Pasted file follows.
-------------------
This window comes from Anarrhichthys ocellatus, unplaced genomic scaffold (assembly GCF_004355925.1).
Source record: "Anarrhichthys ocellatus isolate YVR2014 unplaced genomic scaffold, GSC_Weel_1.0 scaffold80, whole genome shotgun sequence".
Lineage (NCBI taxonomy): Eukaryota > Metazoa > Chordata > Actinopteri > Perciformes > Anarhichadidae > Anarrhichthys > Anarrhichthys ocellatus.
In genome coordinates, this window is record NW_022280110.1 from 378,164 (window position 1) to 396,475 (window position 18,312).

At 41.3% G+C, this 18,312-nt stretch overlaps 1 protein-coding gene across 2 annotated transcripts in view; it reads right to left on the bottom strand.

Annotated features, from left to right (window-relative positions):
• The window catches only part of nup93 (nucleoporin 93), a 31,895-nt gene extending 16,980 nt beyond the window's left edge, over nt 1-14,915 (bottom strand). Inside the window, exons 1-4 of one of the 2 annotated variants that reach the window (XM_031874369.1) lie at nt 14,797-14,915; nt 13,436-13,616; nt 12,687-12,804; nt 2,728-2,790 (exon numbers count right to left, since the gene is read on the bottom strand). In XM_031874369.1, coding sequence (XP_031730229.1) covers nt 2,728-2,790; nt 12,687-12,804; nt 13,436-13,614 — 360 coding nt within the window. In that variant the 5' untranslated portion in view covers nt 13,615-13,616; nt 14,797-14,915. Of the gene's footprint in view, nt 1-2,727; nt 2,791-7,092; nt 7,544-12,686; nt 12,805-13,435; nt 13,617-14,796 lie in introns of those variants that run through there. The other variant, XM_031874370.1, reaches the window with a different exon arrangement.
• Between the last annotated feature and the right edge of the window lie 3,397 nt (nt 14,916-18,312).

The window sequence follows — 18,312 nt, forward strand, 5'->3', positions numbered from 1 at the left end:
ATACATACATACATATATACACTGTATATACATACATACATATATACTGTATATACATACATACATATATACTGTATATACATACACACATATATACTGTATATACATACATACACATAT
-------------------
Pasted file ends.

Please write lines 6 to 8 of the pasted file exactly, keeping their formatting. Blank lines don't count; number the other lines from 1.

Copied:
Annotated features, from left to right (window-relative positions):
• The window catches only part of nup93 (nucleoporin 93), a 31,895-nt gene extending 16,980 nt beyond the window's left edge, over nt 1-14,915 (bottom strand). Inside the window, exons 1-4 of one of the 2 annotated variants that reach the window (XM_031874369.1) lie at nt 14,797-14,915; nt 13,436-13,616; nt 12,687-12,804; nt 2,728-2,790 (exon numbers count right to left, since the gene is read on the bottom strand). In XM_031874369.1, coding sequence (XP_031730229.1) covers nt 2,728-2,790; nt 12,687-12,804; nt 13,436-13,614 — 360 coding nt within the window. In that variant the 5' untranslated portion in view covers nt 13,615-13,616; nt 14,797-14,915. Of the gene's footprint in view, nt 1-2,727; nt 2,791-7,092; nt 7,544-12,686; nt 12,805-13,435; nt 13,617-14,796 lie in introns of those variants that run through there. The other variant, XM_031874370.1, reaches the window with a different exon arrangement.
• Between the last annotated feature and the right edge of the window lie 3,397 nt (nt 14,916-18,312).